I think we all lost a huge sense of security that day, and I'm sad that my children have never really known a world without terrorist attacks or our country at war. What's worse is that was the last time there was a sense of unity in our country."

Jennifer R.

"It was a beautiful September morning and I was waiting for my boyfriend's mom to pick me up to go have a stress test. I was nine months pregnant and due on Sept. 5. On my couch I watched the second plane hit the towers. As I was having my stress test, a nurse came in to tell us they hit the Pentagon. I went home to wait, and remember the only channel that didn’t have coverage of the towers falling over and over again was Animal Planet. Hours later and with contractions getting closer and closer I went to the hospital and all I could think about was what kind of world I was bringing my son into. He held off until Sept. 12. My one request during recovery was that people brought me movies since the towers were the only news story on network television."

Mark W.

"I was self-employed at the time and didn't have any pressing issues that day. My wife had left for work and I made sure our children were up and getting ready for school. I sent them off and had some breakfast then crawled back into bed to watch the news. At this time the first building had been struck by an object and commotion was being reported in Manhattan. After a few minutes I witnessed the second building being struck during a live shot by a national reporter.

This kept me glued to the TV and calling my wife and friends/family for hours. Before I knew it all the area malls had been shut down and being a procrastinating husband, I had yet to get my wife's anniversary gift -- we were married on Sept. 11, 1987.

We had dinner reservations at Mancini's that evening and they were still open. I'm sure the food was fantastic, but all we remember was a solemn evening where everyone kept an eye on the TV the whole time."

Jody L.

"I was on a flight back to Minnesota from Buffalo, New York, after attending a conference. We felt the plane change direction, and the pilot came on the overhead speaker and said that we were being diverted to Toronto. Somebody on the plane had a BlackBerry and had received news about the planes hitting the Twin Towers. Once we landed, we had to sit in our seats for six hours before getting off the plane, but the Northwest Airlines staff were amazing. The pilot came through the plane to check on everyone. He asked each person if they had contacted family, and for those of us who hadn't, he took our family's phone numbers and personally called them to explain where we were and that we were OK.

Once we got off the plane, we were met by armed military personnel who searched us and our luggage. Northwest arranged and paid for hotel rooms and transportation for everyone on the plane. The taxi drivers, hotel staff and airline personnel were so kind and caring, and apologetic for all that happened. 9/11 happened on a Tuesday and we ended up finally getting on a bus on Friday for a 24-hour drive to Minneapolis. We had issues because we weren't prepared to cross the border and didn't have the appropriate paperwork to get back into the U.S. Thankfully, they were gracious at the border and allowed us to cross by showing proof of our airline flight and ID. Such a horrific event, but we saw such good in the people of Toronto and the staff of Northwest Airlines."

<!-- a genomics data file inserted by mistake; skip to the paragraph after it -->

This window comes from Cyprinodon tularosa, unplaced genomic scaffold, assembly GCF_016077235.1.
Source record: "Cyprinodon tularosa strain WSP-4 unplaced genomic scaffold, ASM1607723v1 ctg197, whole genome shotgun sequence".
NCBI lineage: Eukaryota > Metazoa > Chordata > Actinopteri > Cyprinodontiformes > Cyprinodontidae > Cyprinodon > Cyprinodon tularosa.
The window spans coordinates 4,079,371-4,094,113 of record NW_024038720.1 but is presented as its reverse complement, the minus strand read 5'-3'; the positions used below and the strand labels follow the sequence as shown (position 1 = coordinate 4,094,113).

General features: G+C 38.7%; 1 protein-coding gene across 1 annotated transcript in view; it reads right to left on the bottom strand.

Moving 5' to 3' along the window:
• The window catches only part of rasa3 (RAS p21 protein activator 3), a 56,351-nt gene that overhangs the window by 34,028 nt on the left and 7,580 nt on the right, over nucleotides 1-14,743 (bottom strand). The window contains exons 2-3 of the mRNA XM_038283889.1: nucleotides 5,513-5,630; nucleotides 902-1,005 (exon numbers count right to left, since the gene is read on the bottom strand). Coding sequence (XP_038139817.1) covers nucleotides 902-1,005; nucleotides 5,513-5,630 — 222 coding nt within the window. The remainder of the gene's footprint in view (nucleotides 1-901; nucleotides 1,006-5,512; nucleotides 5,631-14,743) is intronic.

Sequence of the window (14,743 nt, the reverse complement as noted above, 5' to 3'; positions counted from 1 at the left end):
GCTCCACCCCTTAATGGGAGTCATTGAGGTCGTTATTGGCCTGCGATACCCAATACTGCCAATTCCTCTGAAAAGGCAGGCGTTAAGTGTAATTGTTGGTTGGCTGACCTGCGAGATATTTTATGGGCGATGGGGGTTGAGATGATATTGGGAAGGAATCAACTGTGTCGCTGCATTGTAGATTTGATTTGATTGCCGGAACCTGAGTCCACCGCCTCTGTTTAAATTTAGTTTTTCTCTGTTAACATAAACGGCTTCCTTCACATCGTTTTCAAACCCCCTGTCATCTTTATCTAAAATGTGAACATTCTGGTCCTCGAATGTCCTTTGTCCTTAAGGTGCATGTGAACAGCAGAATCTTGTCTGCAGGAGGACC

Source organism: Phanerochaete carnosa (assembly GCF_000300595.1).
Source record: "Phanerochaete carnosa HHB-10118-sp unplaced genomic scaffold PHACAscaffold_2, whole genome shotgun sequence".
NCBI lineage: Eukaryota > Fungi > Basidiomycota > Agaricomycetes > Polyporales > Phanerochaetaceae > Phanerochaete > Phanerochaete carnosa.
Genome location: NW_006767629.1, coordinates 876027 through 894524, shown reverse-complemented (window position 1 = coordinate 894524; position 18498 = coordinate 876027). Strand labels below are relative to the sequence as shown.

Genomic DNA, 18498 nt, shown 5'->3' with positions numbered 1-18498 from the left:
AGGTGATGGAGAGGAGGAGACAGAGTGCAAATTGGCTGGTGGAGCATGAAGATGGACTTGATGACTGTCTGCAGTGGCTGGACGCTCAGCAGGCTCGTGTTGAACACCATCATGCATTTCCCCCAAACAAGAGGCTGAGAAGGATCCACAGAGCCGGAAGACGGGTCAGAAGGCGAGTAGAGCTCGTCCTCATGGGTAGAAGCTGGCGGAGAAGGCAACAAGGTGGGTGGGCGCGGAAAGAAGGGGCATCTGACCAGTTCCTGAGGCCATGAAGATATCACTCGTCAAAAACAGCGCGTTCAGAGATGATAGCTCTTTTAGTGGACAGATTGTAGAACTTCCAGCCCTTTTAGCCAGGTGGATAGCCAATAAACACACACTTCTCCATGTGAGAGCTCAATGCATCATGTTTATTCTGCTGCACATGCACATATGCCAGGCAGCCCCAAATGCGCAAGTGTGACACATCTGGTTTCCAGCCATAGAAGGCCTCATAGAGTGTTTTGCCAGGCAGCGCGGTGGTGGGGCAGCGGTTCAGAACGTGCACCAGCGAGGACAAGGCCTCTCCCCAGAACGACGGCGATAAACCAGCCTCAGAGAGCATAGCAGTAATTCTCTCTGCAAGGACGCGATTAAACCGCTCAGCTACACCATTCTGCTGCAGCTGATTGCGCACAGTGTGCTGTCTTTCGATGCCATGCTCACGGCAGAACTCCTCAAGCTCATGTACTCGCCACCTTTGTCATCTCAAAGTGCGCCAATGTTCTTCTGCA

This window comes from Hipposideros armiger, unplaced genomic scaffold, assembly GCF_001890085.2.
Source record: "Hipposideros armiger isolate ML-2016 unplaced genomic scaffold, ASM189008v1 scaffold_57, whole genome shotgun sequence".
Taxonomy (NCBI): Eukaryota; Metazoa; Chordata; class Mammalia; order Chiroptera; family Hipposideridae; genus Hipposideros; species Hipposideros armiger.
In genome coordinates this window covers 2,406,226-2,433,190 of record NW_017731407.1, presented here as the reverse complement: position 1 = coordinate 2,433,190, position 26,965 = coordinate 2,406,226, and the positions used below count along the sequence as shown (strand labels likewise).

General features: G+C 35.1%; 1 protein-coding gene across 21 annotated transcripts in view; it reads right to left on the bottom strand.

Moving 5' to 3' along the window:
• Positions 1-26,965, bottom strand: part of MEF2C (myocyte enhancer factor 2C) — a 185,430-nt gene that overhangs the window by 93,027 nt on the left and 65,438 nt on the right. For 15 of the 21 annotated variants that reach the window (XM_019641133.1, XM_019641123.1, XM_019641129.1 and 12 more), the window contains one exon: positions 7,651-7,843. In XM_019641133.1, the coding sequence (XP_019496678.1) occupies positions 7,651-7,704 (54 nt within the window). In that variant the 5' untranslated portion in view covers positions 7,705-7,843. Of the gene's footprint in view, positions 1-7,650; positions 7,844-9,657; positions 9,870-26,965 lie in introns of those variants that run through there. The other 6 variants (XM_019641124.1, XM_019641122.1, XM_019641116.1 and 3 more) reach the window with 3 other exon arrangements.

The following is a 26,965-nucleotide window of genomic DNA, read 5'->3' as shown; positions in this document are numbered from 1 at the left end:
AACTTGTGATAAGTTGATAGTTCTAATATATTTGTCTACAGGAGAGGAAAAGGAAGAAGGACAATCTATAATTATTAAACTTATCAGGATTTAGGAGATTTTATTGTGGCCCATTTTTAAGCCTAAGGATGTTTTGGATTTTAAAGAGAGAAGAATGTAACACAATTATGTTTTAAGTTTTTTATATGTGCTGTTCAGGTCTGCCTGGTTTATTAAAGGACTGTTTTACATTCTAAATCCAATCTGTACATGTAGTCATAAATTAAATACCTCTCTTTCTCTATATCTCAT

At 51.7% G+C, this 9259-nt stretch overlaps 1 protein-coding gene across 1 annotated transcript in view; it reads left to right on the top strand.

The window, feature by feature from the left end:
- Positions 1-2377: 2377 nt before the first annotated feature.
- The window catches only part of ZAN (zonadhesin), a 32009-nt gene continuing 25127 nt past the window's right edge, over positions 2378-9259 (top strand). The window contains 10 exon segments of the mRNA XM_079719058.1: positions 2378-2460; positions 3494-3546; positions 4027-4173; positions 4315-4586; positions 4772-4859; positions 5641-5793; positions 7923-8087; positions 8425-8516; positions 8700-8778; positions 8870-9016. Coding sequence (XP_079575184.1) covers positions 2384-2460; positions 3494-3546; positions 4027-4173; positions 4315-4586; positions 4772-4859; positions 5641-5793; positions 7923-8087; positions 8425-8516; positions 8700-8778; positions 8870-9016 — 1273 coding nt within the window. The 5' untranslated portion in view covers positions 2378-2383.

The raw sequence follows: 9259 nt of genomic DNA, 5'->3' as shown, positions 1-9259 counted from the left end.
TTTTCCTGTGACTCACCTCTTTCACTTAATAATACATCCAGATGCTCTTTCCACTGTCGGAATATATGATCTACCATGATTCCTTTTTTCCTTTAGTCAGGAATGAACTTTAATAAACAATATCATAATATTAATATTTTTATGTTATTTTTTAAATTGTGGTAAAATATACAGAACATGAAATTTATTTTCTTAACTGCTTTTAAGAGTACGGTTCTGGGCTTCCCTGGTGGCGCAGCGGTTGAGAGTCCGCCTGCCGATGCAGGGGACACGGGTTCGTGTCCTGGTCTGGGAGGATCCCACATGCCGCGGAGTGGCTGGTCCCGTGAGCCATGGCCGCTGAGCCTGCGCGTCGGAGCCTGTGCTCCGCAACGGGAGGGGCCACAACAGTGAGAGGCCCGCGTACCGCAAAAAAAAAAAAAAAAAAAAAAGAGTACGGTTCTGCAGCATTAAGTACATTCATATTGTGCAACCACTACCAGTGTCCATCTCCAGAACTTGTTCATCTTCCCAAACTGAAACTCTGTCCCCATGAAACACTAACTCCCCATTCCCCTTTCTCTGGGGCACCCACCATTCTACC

Erica K.

"Our son was born at 1:13 pm on 9/11. The first tower was hit right when we arrived at the hospital. I remember our family and friends coming to visit later in the day and everybody was so sad. We felt guilty for being happy. It was one of the best days of our lives and yet so tragic!"

Heike J.

"I was supposed to fly back to the U.S. that evening. My father took me to the airport we said our usual tearful goodbyes. The huge Boeing took off with plans to land In New York seven hours and 43 minutes later, but instead we landed in Iceland while we heard about the terror attacks in New York. The Icelandic people brought us food and water, invited us to their homes to stay the night. I never have forgotten the moment I heard what had happened. I've never flown again and never will."

Mike W.

"I remember the silence after. Driving home from Augsburg after my classes being canceled. No one was on the road like it was Christmas Day. It was as if someone hit a pause button and life just stopped!"

Francis H.

"I was living in upstate New York at the time, about three and a half hours north of the city. I was working when I heard one of my coworkers crying on the telephone. I asked her what happened and she said her boyfriend saw both of the Twin Towers get leveled after two planes flew into them. I remember an eerie silence in our area for the rest of the day. I actually went to New York with a college friend two days after it happened. The closest we were able to get was about 100 yards within the site, because they were still finding bodies under all of the rubble. Something I will never forget. I haven't been back to NYC since."

Sherry H.

"On Sept. 11 2001 I was babysitting my grandson who'd been born in April of that year. I had the TV on and was feeding him when across the screen came the tragic news of the airplanes crashing into the towers. I was shocked and couldn't believe my eyes. I looked at my little grandson and worried about what kind of life he would have growing up.

I couldn't seem to pull myself away from the TV and watched for days while holding my grandson Tristan in my arms. I needed an outlet and in the evening wrote a few poems. Fast forward to 2021 and my grandson is in the Army National Guard. He was one of the Minnesota soldiers deployed to Afghanistan to help people evacuate."